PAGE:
BOSTON -- Even with the skill Northeastern’s lineup has, not every game is going to be pretty over the course of the lengthy college hockey season.
Friday night was one of those nights at Matthews Arena.
Down a goal with less than half of the third period to play, the Huskies dug deep to snag a 2-1 win over Vermont, as sophomore defensemen Ryan Shea and Jeremy Davies each scored goals within the final 8:10 of regulation time.
“This is one of those types of games where you can get frustrated a little bit because the other team’s goalie (Vermont sophomore Stefanos Lekkas) played really well and they did a good job clearing rebounds,” said Northeastern head coach Jim Madigan, whose team moves to 5-1-0 in Hockey East play for the first time since 1985-86.
“We only had 27 shots, but I thought we had some quality looks, two posts and a crossbar, and we weren’t able to capitalize in the first two periods. Particularly in the third period, I liked the way we stayed with it, knowing we’re going to have to get an ugly goal and grind it out.”
Goaltending was a key on both sides in the low-scoring affair, which was the Huskies’ first victory by a 2-1 score since a Dec. 19, 2015 win over Michigan State. Lekkas held the hosts’ potent attack off the board in a 14-save first period, while Northeastern freshman Cayden Primeau made half of his 20 stops in the final frame.
Ebbs, Flows …
Sometimes, hockey is a funny game.
The opening 20 minutes were about as lopsided as they come, although the scoreboard read 0-0 when the buzzer sounded. Northeastern had a whopping 36-10 advantage in shot attempts in the opening period, and not a single one of Vermont’s came from Grade-A range.
Just 1:14 into the second period, it was Vermont freshman Alex Esposito who scored the game’s first goal, burying a rebound from sophomore linemate Derek Lodermeier’s backhanded shot from the top of the crease.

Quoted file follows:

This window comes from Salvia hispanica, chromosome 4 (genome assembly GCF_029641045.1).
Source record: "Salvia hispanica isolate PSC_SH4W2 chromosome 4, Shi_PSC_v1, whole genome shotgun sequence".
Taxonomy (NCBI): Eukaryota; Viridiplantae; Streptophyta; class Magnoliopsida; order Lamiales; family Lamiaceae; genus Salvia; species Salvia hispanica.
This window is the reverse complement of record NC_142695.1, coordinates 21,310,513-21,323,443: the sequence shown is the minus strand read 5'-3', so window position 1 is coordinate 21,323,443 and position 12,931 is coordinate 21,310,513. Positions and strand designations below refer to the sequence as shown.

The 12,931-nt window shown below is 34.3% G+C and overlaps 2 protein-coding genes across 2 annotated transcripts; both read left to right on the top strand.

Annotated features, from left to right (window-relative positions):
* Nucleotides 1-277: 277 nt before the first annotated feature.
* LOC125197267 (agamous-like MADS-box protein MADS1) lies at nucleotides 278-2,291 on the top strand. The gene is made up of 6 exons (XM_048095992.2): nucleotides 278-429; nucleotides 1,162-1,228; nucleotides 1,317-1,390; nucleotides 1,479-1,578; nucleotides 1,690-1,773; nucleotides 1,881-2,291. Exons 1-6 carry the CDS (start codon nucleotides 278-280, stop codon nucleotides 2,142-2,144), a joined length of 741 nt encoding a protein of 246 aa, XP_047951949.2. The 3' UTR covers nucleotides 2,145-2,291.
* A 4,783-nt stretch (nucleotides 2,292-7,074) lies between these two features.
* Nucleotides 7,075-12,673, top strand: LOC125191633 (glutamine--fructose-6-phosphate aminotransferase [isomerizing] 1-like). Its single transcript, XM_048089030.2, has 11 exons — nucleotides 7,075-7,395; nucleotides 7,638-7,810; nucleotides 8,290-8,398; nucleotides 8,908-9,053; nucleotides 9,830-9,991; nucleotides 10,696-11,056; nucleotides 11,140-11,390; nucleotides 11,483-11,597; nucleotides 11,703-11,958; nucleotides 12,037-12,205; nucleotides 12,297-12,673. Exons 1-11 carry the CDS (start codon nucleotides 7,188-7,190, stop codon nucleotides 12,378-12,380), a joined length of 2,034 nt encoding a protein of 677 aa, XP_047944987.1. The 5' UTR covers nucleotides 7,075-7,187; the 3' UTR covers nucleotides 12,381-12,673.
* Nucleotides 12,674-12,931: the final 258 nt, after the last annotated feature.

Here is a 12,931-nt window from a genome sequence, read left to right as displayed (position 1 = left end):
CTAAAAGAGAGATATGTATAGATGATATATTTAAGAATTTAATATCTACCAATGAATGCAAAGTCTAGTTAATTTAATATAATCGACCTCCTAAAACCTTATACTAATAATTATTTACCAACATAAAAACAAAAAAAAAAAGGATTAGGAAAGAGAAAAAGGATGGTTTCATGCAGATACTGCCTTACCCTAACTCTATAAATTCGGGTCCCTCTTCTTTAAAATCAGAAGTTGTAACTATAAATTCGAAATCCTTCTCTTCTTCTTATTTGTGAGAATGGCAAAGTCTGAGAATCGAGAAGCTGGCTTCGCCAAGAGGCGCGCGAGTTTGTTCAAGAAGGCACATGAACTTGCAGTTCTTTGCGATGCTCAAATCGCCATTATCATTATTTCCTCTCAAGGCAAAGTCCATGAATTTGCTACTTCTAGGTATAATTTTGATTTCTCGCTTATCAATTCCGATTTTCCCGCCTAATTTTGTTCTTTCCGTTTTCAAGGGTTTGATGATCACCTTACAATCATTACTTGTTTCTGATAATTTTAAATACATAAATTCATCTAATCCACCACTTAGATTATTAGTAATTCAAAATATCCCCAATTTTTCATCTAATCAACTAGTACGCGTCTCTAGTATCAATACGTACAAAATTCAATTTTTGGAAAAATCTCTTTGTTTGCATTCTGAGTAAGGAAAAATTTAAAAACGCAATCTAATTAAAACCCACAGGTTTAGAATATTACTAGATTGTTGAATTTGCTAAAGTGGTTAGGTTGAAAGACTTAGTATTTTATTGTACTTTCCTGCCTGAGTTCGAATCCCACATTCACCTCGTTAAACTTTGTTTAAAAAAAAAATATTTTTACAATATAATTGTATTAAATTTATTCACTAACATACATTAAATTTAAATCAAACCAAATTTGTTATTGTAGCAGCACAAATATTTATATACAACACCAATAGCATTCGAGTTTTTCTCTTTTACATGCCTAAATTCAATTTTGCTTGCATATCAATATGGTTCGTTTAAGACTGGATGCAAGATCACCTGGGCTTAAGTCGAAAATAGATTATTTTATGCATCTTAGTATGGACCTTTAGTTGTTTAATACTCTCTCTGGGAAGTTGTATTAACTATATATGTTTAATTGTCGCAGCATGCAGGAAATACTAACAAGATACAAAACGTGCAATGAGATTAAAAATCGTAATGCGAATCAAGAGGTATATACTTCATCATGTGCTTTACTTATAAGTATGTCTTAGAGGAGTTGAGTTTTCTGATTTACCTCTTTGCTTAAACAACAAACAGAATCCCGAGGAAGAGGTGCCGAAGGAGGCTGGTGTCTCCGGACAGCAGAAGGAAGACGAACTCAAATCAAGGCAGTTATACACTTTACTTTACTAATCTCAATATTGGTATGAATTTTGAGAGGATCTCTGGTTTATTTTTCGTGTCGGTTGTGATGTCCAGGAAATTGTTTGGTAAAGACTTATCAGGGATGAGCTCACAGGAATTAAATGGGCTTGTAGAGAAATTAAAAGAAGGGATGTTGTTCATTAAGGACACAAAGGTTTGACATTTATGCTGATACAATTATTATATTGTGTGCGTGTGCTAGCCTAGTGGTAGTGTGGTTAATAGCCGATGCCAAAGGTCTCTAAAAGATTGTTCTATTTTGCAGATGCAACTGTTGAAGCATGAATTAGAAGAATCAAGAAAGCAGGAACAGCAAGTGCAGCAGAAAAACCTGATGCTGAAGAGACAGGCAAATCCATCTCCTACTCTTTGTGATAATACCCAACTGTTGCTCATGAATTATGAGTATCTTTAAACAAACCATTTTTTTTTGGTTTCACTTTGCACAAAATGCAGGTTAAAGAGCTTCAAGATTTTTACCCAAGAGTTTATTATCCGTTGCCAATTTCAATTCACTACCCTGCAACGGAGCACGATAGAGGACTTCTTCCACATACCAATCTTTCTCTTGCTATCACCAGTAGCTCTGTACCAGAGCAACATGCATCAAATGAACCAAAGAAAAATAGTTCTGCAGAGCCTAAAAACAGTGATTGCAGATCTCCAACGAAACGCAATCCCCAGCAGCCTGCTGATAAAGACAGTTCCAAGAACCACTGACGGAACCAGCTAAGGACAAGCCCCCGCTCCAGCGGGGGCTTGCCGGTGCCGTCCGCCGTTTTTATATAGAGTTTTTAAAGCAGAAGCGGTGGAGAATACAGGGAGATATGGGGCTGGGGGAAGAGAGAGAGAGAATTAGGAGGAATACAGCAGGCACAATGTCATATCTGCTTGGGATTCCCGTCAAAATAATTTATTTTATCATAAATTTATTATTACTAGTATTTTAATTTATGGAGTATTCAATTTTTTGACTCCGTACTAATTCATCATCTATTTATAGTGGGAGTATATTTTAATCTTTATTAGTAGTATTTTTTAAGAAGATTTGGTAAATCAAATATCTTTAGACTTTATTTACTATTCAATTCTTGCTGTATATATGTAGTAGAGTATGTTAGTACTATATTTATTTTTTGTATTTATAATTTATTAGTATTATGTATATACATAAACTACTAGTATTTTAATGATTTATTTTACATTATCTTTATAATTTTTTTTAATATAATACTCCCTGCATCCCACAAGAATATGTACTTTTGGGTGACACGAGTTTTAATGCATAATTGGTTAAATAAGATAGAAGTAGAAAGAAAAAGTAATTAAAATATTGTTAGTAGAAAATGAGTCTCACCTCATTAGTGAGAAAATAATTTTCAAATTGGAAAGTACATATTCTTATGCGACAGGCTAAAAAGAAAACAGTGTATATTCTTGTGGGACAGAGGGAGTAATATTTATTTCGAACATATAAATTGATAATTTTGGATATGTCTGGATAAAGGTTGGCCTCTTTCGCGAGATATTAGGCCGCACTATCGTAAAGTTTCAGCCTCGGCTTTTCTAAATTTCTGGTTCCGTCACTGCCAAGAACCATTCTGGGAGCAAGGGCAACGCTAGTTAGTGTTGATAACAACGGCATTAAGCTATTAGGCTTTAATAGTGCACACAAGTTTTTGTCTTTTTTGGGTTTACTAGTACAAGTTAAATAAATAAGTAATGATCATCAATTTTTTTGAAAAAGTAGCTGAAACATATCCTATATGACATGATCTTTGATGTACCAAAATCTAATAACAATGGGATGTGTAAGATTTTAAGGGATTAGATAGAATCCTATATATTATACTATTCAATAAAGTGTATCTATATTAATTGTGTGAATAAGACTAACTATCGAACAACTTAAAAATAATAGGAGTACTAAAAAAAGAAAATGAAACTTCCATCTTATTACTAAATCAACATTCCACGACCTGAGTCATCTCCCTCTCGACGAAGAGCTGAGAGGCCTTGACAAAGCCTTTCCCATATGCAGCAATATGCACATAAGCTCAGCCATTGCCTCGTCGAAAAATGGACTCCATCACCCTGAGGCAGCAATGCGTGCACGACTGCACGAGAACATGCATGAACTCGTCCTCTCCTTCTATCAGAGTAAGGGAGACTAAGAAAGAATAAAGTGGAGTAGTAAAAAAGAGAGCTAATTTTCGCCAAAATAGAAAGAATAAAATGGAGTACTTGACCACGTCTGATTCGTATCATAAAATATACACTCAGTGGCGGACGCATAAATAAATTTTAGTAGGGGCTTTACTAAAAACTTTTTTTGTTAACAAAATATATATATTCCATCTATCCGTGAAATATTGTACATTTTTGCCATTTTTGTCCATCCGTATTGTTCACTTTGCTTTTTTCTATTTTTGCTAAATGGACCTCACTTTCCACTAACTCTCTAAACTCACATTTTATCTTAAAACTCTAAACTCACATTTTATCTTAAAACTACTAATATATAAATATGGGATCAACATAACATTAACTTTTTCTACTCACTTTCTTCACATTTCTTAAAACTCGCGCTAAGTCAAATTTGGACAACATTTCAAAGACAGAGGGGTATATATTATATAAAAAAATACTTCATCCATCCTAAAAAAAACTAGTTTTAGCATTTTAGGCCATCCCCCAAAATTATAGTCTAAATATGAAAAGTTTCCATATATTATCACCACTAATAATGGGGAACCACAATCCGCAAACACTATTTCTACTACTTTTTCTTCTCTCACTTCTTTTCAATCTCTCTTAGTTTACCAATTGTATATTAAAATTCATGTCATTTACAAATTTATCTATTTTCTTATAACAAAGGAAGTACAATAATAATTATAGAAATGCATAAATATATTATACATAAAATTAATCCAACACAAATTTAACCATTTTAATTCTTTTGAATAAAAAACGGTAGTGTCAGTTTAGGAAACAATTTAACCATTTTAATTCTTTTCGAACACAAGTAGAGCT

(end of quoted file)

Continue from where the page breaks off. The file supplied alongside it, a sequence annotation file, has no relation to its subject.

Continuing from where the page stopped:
It forced the Huskies to play from behind after the second period for just the second time in 11 games this season, and it was one of those nights where the sheer will to win would trump the Huskies’ skill. Play in the defensive zone has been a letdown to Northeastern in the past, but it has been a concerted effort this year.
“I think we’ve defended a lot better this year, and that was part of what we tried to work on from Day One,” Madigan said. “This league’s a tough league. We’ve tried to instill in our players’ minds that we’re going to have to win 2-1 and 3-2. It gives the team confidence … that if we’re up one or down one, we’re still in the game.”
Both Northeastern goals came off the sticks of blue liners, and were tallied in complete opposite fashion. Shea let a wrister sail through traffic that screened Lekkas at the top of his crease at the 11:50 mark. At 17:48, Davies took senior Dylan Sikura’s cross-ice pass, sped past a defender, and ripped the game-winning shot across the grain, off the left post and in.
While not the most comfortable of situations to be in with the game on the line, the Huskies pulled through in support of their confident rookie stopper, who improved to 3-2-1 on the season with the victory.
“We’re going to be in situations like that over the course of this year,” Primeau said. “We were only down 1-0, so it wasn’t the end of the world; if we get one, it’s a tie game, we’re back in it, and who knows? And, we came back.
“We have some of the best guys in the nation, so playing with them every day and building off of practice and knowing how they play, I have a lot of confidence.”
… and Big Saves
The ebbs and flows of Friday’s game have been true in describing Primeau’s season, too. After all, that’s natural for a freshman.
On this night though, he came through in the clutch with multiple stops that could be placed in the game-saving category, including a pad stop on Esposito’s shorthanded breakaway just before the Huskies tied the game.
“That position is a tough position to play, and he’s getting better,” Madigan said. “We’re starting to see that consistency, which is really good. Certainly, our players have a lot of confidence in him, and at the end of the day, he was the difference in the game. We got two goals, but he kept us in the game and allowed us to get the win.”
Early on, a majority of the saves were being made in the other net. Similarly, Lekkas, whose 345 saves in just 11 games are a nation-leading mark, kept the visitors in what finished as their fifth one-goal game of the season.
“Our game got better as it wore on,” Vermont head coach Kevin Sneddon said. “I thought Northeastern looked pretty dynamic in the first period, the first 10 minutes in particular. Obviously, they launched a lot of shots at us and our goaltender allowed us to stay in the hockey game.”